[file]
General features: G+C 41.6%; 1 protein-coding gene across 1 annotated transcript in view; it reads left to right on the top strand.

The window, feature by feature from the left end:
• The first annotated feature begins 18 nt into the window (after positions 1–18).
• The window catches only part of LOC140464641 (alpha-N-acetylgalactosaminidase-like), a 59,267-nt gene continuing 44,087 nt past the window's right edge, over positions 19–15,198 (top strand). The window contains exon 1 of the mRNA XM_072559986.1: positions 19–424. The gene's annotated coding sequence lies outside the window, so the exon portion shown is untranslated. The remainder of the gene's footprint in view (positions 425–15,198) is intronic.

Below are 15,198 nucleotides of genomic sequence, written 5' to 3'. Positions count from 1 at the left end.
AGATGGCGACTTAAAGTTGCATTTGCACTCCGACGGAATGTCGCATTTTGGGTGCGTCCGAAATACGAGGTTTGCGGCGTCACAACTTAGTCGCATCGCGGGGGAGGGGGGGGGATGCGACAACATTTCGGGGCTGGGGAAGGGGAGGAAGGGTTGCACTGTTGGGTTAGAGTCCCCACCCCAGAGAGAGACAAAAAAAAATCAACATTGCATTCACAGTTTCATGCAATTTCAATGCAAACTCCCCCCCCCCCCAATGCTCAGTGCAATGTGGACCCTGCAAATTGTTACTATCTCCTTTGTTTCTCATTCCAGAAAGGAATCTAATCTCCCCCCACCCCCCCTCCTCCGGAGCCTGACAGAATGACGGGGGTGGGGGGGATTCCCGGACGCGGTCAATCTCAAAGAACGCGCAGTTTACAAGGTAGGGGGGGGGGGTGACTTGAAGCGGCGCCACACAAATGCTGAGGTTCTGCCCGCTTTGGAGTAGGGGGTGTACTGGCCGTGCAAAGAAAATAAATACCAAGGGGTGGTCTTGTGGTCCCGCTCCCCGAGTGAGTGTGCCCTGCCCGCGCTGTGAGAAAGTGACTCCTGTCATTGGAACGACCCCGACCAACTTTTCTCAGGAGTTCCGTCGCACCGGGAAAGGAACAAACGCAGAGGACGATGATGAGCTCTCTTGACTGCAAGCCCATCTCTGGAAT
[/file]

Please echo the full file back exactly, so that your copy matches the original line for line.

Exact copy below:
General features: G+C 41.6%; 1 protein-coding gene across 1 annotated transcript in view; it reads left to right on the top strand.

The window, feature by feature from the left end:
• The first annotated feature begins 18 nt into the window (after positions 1–18).
• The window catches only part of LOC140464641 (alpha-N-acetylgalactosaminidase-like), a 59,267-nt gene continuing 44,087 nt past the window's right edge, over positions 19–15,198 (top strand). The window contains exon 1 of the mRNA XM_072559986.1: positions 19–424. The gene's annotated coding sequence lies outside the window, so the exon portion shown is untranslated. The remainder of the gene's footprint in view (positions 425–15,198) is intronic.

Below are 15,198 nucleotides of genomic sequence, written 5' to 3'. Positions count from 1 at the left end.
AGATGGCGACTTAAAGTTGCATTTGCACTCCGACGGAATGTCGCATTTTGGGTGCGTCCGAAATACGAGGTTTGCGGCGTCACAACTTAGTCGCATCGCGGGGGAGGGGGGGGGATGCGACAACATTTCGGGGCTGGGGAAGGGGAGGAAGGGTTGCACTGTTGGGTTAGAGTCCCCACCCCAGAGAGAGACAAAAAAAAATCAACATTGCATTCACAGTTTCATGCAATTTCAATGCAAACTCCCCCCCCCCCCAATGCTCAGTGCAATGTGGACCCTGCAAATTGTTACTATCTCCTTTGTTTCTCATTCCAGAAAGGAATCTAATCTCCCCCCACCCCCCCTCCTCCGGAGCCTGACAGAATGACGGGGGTGGGGGGGATTCCCGGACGCGGTCAATCTCAAAGAACGCGCAGTTTACAAGGTAGGGGGGGGGGGTGACTTGAAGCGGCGCCACACAAATGCTGAGGTTCTGCCCGCTTTGGAGTAGGGGGTGTACTGGCCGTGCAAAGAAAATAAATACCAAGGGGTGGTCTTGTGGTCCCGCTCCCCGAGTGAGTGTGCCCTGCCCGCGCTGTGAGAAAGTGACTCCTGTCATTGGAACGACCCCGACCAACTTTTCTCAGGAGTTCCGTCGCACCGGGAAAGGAACAAACGCAGAGGACGATGATGAGCTCTCTTGACTGCAAGCCCATCTCTGGAAT